Sometimes these expenses are a bit more sneaky — 99 cents for a gaming app here, $1.99 for a photo-editing app there. It adds up. That’s why it’s important to take a minute to comb through your paid apps and cancel any of these forgotten subscriptions.
If you’re on an iPhone, go to the app store and visit your account. There, tap subscriptions. If you have an Android, go to the Google Play store and navigate to the menu where you’ll see subscriptions.
You might be shocked to see what you’ve been subscribed to, but you can cancel these apps immediately.
3. Bottled Water
Water. It’s a necessity. But you can save a ton of money by replacing those big cases of bottled water with a reusable water bottle.
We get it: Grabbing a water bottle is super convenient, especially when you’re on the go, but the cost adds up. (Also, ahem, it’s wasteful.)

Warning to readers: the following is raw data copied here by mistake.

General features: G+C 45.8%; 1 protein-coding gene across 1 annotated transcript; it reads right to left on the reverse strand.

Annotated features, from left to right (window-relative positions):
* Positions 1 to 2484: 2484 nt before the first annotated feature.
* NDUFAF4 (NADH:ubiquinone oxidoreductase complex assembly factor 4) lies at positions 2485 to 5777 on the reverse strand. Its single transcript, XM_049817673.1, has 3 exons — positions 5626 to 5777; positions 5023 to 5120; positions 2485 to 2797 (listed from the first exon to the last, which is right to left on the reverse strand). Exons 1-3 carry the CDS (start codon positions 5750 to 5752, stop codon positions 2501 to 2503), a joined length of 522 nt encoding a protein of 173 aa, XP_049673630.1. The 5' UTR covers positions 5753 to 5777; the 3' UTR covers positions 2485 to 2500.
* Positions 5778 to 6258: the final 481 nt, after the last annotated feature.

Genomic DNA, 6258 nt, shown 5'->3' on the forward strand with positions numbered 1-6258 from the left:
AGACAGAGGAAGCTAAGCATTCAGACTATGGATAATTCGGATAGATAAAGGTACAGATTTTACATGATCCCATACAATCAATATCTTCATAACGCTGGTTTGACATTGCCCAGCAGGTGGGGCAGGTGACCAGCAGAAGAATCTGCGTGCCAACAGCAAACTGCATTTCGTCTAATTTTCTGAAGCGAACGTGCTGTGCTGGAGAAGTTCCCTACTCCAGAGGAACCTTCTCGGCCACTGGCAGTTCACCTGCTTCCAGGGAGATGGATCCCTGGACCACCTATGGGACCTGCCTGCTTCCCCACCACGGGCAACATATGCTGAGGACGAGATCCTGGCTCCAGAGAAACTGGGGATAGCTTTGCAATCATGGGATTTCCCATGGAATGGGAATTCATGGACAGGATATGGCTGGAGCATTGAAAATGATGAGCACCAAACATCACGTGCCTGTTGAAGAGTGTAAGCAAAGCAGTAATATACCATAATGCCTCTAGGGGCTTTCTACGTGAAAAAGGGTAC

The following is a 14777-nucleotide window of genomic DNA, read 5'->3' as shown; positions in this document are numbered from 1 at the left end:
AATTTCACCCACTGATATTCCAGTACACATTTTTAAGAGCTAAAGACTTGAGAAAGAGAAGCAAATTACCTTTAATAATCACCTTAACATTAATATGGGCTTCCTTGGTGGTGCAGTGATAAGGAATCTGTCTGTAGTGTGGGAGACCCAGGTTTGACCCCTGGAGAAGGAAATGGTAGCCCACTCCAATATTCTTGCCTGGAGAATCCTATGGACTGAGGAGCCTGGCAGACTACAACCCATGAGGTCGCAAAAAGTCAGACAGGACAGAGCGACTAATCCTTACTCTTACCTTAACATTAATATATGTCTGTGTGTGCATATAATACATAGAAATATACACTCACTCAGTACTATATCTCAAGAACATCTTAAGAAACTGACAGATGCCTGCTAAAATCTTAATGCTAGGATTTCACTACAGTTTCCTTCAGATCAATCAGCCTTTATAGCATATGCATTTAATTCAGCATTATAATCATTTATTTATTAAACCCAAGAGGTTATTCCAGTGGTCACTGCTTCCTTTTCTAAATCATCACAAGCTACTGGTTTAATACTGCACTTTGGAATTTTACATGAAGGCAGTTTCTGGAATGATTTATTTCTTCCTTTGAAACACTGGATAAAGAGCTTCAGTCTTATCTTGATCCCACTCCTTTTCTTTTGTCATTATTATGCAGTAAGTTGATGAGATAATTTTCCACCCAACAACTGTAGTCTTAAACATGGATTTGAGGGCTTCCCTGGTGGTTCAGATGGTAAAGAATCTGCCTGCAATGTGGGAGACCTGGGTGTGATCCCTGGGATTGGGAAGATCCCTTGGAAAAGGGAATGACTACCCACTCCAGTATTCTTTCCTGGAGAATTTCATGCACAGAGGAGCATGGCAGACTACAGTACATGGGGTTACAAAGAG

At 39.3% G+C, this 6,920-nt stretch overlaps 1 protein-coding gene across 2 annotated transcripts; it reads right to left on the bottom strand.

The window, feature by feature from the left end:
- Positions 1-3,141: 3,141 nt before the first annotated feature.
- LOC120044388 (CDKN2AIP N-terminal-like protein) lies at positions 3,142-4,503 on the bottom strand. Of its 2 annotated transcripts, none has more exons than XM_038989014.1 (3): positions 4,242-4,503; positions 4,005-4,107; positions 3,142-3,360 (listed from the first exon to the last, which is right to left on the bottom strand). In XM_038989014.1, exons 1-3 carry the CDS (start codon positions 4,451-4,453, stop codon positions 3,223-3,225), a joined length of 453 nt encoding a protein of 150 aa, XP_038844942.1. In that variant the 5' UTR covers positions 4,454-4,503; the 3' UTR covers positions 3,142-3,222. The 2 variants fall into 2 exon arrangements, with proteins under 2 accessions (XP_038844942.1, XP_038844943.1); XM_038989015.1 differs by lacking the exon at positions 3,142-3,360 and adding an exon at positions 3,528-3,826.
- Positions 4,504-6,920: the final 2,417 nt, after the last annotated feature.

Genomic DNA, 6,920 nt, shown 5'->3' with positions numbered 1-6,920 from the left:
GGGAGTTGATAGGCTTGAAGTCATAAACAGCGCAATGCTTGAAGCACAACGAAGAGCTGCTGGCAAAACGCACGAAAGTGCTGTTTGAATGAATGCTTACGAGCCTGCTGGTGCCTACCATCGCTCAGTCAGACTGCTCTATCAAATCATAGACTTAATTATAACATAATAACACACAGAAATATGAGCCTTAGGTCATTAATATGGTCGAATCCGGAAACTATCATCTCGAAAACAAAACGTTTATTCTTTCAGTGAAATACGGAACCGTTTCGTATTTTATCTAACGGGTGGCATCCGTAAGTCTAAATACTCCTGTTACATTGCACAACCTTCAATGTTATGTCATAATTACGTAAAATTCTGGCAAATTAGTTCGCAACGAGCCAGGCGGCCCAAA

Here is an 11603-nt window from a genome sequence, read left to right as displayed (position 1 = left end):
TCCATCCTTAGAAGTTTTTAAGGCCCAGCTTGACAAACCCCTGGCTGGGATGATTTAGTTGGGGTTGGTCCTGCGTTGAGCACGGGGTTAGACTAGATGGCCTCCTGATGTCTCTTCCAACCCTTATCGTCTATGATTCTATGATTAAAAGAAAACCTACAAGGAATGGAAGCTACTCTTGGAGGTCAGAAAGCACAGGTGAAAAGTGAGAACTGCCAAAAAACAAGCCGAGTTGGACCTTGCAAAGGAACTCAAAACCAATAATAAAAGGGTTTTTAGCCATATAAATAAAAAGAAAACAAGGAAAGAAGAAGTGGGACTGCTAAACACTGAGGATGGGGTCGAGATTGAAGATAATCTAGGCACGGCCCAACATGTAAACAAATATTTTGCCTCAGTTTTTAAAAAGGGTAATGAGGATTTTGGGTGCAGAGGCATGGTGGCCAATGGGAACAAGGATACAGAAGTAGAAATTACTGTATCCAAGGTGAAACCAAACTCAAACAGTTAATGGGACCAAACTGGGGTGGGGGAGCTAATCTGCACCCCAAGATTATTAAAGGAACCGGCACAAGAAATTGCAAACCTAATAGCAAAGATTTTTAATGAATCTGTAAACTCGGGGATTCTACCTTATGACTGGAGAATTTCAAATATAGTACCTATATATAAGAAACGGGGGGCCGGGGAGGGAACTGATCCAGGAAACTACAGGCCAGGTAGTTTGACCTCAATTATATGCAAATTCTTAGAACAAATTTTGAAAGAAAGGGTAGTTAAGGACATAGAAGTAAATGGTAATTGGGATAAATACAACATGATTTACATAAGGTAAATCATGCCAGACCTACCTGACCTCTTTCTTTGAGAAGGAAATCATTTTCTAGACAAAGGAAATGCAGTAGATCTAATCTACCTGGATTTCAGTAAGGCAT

We’ll do some quick math. Let’s say a 24-pack of water costs about $5. Depending on how much your household uses a month, you might purchase three cases. That’s $15 — the same price you’d pay for a nice reusable water bottle you can use over and over and over again.
Bottom line: You’re wasting money (and landfill space) on plastic water bottles.
4. Streaming Services
Remember the old days when everyone said streaming services were cheaper than cable? Well, with so many options thrown in our faces now, that’s not quite the case. And it’s like those paid apps — you get sucked in with a free trial. Before you know it, you’ve got four streaming services and nothing in your bank account.